Retirement planning in 10 steps

retirement planning, the venture magazineOver the past few decades, Australia has built up its retirement planning system to be one of the best in the world. It ranked fourth in the 2018 Melbourne Mercer Global Pension Index, behind the Netherlands, Denmark, and Finland, with Sweden rounding out the top five. The key, says Dr David Knox, author of the study and Mercer Australia senior partner, is ensuring the next wave of pensioners can live comfortably but leaving enough for subsequent generations. “It’s a challenge that policymakers are grappling with,” Knox said. “For example, a system providing very generous benefits in the short-term is unlikely to be sustainable, whereas a system that is sustainable over many years could be providing very modest benefits. The question is — what’s an appropriate trade-off?” The biggest change came in 1983 when the federal government and labour unions collaborated to create the Super — superannuation funds — Knox told Forbes. Before then, he said, fewer than half of Australians had adequate pension plan coverage. Whether you’re a couple years or a couple decades away, everyone should have a retirement plan. Here are some things you’ll need to consider:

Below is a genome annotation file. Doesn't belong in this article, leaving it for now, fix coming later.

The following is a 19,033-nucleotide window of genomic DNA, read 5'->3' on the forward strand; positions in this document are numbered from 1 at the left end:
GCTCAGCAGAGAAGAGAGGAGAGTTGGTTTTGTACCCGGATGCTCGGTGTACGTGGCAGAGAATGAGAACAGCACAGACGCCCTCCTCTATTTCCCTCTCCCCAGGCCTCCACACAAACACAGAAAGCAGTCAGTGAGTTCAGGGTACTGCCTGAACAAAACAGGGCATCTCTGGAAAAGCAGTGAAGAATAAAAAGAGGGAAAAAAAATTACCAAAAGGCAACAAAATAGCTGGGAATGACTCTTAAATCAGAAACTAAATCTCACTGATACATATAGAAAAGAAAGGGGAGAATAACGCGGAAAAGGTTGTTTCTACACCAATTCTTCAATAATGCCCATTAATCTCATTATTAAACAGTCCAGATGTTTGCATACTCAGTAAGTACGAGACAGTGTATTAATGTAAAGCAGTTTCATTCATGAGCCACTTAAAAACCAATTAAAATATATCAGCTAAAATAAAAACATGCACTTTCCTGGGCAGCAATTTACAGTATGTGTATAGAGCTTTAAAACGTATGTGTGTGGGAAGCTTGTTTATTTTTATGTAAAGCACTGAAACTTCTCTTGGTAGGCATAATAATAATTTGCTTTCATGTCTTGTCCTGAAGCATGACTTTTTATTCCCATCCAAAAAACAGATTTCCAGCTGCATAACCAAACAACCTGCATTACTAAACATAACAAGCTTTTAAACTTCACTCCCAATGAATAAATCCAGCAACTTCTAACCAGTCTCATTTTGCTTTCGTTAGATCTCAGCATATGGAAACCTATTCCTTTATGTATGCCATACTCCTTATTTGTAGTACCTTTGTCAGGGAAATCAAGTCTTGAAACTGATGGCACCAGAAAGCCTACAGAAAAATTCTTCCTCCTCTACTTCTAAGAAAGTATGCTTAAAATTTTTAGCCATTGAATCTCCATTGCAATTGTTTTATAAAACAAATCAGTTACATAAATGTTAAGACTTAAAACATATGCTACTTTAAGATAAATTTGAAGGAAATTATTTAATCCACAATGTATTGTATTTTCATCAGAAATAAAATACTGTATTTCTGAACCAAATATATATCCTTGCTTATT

What is your idea of retirement?

Not everyone is cut from the same cloth. For some, a retirement plan might need to include all the vacations they never took because they were working too hard. Others might want to step back from working full-time but not give up the sense of purpose that comes from having a job to do. Some might want to relax, live a simpler life, and let their savings carry them through. In order to be happy in retirement you’ll need to do some self-examination and decide what you really want out of your golden years. Which leads us to the next step.

Create a Budget